One in 10 men and one in 20 women who travel internationally from Great Britain find new sexual partners abroad, according to two new studies.
Sexually transmitted infection and HIV prevalence is higher in certain parts of the world, so some overseas partnerships may be riskier than others, said the lead author of one paper.
"When people travel from home they have the opportunity to meet new people and, depending on why they are traveling, may feel less constrained by social taboos controlling sexual expression," said Dr. Clare Tanton of the Research Department of Infection and Population Health at University College London.
Tanton and colleagues analyzed responses to the British National Survey of Sexual Attitudes and Lifestyles between 2010 and 2012. Of more than 15,000 adults living in Britain who responded, over 12,000 said they had at least one sexual partner within the previous five years. About 1,000 said they had sex with a new partner while traveling overseas.
This was slightly more common for men and women under age 35, but even for those over age 35, one in 20 men and one in 40 women said they had "hooked up" abroad.
"We found that a similar proportion of people reported having had sex for the first time while overseas in our latest survey (carried out 2010-2012) as we found in the previous survey (carried out 1999-2001)," Tanton said by email.
In the more recent survey, those who had sex overseas tended to have more sexual partners total, and were less likely to use condoms in general and more likely to use drugs or alcohol than others. They were also more likely to have been to a sexual health clinic or have been tested for HIV in the past five years, according to the results in Sexually Transmitted Infections.
"Unfortunately we don't know what proportion of this sex while overseas was protected but other studies of travelers and STI clinic attendees suggest that a sizable proportion of it probably wasn't," Tanton said. "I'd like to see people think about buying and packing condoms in the same way they do for suntan lotion as part of their travel preparation."
Only one third of men and 40 percent of women who reported a partner while overseas had been to a sexual health clinic in the past five years, so improvements can still be made, she said.
One in four men who reported having a new non-UK-resident sex partner said they had paid for sex within the past five years.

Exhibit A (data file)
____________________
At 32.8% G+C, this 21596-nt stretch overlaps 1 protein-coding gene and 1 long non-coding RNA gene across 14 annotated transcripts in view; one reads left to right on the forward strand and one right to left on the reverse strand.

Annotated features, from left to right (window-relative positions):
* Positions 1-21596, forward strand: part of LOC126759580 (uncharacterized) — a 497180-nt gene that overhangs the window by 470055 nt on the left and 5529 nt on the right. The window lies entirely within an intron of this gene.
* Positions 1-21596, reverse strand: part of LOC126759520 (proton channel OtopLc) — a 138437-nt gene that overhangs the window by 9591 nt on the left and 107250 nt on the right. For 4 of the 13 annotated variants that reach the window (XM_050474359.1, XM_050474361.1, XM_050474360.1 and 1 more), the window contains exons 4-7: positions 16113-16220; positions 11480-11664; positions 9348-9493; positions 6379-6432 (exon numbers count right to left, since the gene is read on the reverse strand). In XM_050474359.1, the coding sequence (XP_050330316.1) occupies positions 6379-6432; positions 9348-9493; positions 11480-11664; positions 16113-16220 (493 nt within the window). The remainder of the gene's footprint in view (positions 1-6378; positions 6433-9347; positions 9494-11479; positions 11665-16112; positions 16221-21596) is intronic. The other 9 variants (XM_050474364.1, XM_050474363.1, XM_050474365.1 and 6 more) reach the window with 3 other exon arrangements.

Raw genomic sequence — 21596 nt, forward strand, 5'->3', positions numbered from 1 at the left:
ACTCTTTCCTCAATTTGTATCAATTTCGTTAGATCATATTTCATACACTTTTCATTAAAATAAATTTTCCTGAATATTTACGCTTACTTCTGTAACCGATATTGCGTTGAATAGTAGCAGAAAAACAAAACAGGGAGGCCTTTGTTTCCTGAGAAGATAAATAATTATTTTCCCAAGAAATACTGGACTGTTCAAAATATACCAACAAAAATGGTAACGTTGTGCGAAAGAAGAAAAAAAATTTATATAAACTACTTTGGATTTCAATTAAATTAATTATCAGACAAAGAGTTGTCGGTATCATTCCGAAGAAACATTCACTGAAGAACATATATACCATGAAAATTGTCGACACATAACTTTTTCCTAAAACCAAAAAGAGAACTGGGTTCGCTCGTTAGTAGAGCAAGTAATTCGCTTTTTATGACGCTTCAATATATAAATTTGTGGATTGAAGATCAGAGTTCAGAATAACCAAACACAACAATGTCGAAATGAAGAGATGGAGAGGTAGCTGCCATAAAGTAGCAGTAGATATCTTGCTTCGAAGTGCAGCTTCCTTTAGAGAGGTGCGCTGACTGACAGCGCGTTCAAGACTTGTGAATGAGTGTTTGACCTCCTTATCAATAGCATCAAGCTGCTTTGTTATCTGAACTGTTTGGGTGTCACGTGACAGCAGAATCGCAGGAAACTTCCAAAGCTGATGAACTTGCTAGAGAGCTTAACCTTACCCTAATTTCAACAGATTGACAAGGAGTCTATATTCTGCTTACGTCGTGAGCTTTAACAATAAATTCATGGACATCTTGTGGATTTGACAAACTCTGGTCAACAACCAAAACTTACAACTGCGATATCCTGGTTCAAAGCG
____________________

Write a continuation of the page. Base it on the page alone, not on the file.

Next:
Another study in the same issue of the journal surveyed international backpackers visiting the islands of Thailand in 2013, more than half of whom were traveling without a sexual partner, and 40 percent of whom said they had sex with a new partner during the trip - often another backpacker.
Many of the travelers reported never or inconsistently using condoms, most often those from Britain or Sweden.
"The results demonstrate a mechanism by which disease may be spread from one population to another," said Christopher Lewis of the Institute of Clinical Sciences, College of Medical and Dental Sciences, at the University of Birmingham, who coauthored the second study.
"This is a particular concern as we see the emergence of antibiotic-resistant strains of gonorrhea in some parts of the world, and our worry is that gonorrhea may become an untreatable infection," he told Reuters Health by email.
Unprotected sex can lead to unplanned pregnancy, HIV infection and infertility, he said.
"Consistent condom use is the most effective means of preventing the spread of disease during intercourse," Lewis said. "We encourage all backpackers, irrespective of age and gender, to pack (and use!) condoms on their travels."
Sex may be the main purpose of travel for some people who choose to travel to Thailand, said Dr. Alberto Matteelli, of the Infectious and Tropical Diseases Clinic at the University of Brescia in Italy, who coauthored an editorial in the journal.
"There is nothing wrong with Thailand," Matteelli told Reuters Health by email. "What is wrong is the business of sex that is built at the expenses of the dignity and life of many people including a significant proportion of adolescents."